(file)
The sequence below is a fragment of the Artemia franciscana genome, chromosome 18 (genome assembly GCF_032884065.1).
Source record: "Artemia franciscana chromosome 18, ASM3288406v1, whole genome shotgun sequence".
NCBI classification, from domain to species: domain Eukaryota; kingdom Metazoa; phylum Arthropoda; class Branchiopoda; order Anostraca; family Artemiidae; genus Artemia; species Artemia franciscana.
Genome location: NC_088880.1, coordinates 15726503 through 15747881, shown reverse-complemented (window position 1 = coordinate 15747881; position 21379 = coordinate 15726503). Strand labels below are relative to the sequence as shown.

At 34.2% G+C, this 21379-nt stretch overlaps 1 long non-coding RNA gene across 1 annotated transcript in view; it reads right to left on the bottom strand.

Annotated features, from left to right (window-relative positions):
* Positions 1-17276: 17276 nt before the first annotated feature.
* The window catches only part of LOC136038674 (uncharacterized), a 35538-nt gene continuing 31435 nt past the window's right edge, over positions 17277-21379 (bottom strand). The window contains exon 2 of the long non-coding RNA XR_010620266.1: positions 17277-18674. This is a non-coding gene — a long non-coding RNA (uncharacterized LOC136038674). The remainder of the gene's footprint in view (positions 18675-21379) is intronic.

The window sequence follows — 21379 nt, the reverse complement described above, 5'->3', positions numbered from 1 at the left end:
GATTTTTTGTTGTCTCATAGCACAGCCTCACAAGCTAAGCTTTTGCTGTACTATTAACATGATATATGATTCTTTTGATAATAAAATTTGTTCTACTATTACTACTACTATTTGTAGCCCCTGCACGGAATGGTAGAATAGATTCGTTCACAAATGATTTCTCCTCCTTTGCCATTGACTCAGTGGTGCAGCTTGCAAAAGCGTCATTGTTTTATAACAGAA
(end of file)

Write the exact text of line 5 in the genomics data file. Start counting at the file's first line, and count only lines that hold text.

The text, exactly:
At 34.2% G+C, this 21379-nt stretch overlaps 1 long non-coding RNA gene across 1 annotated transcript in view; it reads right to left on the bottom strand.